It’s a glorious Friday afternoon and the sun is shining. You are sitting at your desk and still have some work to do.
However, you look out the window and your mind starts to drift. “Maybe I should just call it a day”, you think. “Get a head start on the weekend”.
It’s a common thought, the ol’ Friday arvo knock-off, and one we’ve all had at some time. But what about having a whole day off every week? It sounds like the stuff dreams are made of. But would it be a success?
Greens leader Richard Di Natale told Lateline that a four-day work week should be part of national conversation on the future of work. He said:
It’s time we recognised there are big questions we’re not asking ourselves. What sort of society do we want to be? What does the future of work in this country look like? How do we deal with the fact that wages have remained stagnant but productivity has gone through the roof?
He then went on to give an example of Sweden, which had cut working time to six hours a day in the aged-care sector, in order to make workers happier, healthier and more productive.
A four-day work week sounds great in theory. However, it has been put into practice with mixed results.
In 2008, Utah state workers were given a four-day work week, instead working Monday- Thursday from 7 am to 6 pm.
Lawmakers scrapped the experiment in 2011 because it wasn’t saving any money and residents were complaining about not having access to services on Fridays. In addition, it was found that employees were struggling to adjust to having Friday off. The poor things.
However, some cities in Utah were pleased with the results. The Daily Caller reported that in Provo, a city of 100,000 people, the “4/10” system (4 x10 hour days) was going just fine.
These results were backed up by a Brigham Young University study conducted in 2008. It found that city employees who worked four 10-hour days a week experienced lower levels of at-home conflict, high job satisfaction and increased productivity.
The idea of working reduced hours is also being considered in Silicon Valley. Last year, The Washington Post reported that Amazon would soon launch a similar program to experiment with a 30-hour work week for employees. The results of that are still pending and we don’t know if it is a success.
Come to think of it, why do we work five days anyway?
The answer is “because we have for over a hundred years”, which is pretty silly if you think about it.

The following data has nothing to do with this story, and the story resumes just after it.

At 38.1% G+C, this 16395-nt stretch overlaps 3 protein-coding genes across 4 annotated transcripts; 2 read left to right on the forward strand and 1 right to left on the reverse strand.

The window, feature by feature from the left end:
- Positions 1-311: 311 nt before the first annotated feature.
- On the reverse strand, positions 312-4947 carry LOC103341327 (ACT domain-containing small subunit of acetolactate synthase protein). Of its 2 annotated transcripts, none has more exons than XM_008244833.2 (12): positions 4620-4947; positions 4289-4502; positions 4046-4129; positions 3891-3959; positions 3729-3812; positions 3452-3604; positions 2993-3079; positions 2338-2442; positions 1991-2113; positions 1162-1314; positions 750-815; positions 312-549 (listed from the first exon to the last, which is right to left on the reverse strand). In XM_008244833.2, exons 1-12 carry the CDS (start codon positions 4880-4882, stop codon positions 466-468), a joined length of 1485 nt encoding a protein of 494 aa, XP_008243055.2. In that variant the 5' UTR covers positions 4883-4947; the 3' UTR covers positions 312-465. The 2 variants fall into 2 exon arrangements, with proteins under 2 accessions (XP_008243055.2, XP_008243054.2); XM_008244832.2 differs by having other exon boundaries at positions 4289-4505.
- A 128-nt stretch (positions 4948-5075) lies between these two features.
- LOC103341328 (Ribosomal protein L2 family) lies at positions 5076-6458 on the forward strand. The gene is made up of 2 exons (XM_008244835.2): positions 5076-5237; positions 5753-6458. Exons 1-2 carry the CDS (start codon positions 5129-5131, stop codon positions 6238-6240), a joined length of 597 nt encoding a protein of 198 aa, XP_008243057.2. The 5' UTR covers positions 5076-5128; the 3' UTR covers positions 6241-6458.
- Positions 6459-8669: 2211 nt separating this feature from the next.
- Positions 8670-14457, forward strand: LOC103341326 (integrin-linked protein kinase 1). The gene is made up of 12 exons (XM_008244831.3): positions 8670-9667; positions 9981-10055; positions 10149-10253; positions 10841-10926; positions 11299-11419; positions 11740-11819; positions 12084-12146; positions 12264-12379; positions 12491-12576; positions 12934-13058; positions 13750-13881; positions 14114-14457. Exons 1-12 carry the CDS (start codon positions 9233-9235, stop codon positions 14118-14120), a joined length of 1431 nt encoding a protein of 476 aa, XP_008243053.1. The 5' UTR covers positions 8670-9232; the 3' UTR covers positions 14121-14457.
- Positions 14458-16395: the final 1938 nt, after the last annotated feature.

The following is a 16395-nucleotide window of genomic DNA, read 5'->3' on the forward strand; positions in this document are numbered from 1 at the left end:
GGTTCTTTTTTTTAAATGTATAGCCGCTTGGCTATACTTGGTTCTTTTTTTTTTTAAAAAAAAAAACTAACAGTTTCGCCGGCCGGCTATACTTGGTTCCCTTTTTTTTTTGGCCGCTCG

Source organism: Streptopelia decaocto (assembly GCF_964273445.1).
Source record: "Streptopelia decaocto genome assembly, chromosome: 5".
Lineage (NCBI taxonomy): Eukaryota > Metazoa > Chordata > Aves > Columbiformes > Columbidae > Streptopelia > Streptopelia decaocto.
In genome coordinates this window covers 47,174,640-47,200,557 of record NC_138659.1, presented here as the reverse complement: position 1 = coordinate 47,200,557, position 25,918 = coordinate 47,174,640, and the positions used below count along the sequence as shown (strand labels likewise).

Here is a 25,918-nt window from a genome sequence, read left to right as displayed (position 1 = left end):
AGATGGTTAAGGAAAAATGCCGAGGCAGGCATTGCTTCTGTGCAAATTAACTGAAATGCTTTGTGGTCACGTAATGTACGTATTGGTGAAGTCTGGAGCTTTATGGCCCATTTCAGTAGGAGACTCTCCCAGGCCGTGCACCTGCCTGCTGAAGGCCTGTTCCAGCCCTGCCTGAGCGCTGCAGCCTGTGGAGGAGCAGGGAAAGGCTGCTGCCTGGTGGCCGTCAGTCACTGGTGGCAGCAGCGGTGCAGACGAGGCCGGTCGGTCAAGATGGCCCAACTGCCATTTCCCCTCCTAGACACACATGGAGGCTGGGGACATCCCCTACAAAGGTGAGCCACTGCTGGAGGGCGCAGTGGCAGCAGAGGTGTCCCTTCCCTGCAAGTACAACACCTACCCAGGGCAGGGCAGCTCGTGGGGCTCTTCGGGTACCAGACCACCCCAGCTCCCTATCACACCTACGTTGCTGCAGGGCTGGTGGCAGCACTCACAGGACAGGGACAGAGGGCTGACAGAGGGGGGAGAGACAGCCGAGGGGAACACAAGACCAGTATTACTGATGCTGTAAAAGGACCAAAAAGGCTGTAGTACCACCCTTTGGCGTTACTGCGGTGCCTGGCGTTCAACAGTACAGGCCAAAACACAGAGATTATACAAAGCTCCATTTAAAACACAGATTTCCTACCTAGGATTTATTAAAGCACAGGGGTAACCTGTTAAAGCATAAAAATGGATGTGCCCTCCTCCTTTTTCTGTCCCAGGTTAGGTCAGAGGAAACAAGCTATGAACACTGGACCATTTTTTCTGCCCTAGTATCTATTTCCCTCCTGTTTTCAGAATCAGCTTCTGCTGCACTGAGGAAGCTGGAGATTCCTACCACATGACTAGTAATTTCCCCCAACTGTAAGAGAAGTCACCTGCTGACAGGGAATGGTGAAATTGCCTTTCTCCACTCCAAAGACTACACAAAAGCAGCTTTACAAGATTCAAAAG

According to The Atlantic, a New England mill was the first American factory to institute the five-day week back in 1908. Before that, people worked a half-day on Saturday too.
It might have made sense then, because factory jobs were common and industrialisation was just kicking off. But looking around at today’s world, it looks like we have the whole mass production thing covered. And since robots are being automated, it’s inevitable that jobs in the “stuff-creation” sector will soon disappear completely.
Shortening the work week is ONE solution. A more radical concept is the idea of a Universal Basic Income (UBI), which you may have heard kicked around recently. It proposes that we all put our feet up and let the robots do their thing. Without explicitly mentioning the UBI, Bill Gates weighed in by suggesting a robot tax. This would certainly be one way.
The conspiracy theorist in me believes that people work 40 hours a week because the powers that be prefer that we are kept busy. The idea of hordes of woke citizens with the world’s knowledge at their fingertips and lots of free time on their hands is probably a little scary to most governments.
In the meantime, knocking off early on Friday has been gaining some traction. In 2014, The Guardian reported that companies in the UK were experimenting with giving people Friday off in the summer. And “Friday drinks” are not uncommon here in Straya if you are lucky enough to have one of those cool bosses.
In honour of this whole movement, I’ll be taking the rest of the day off.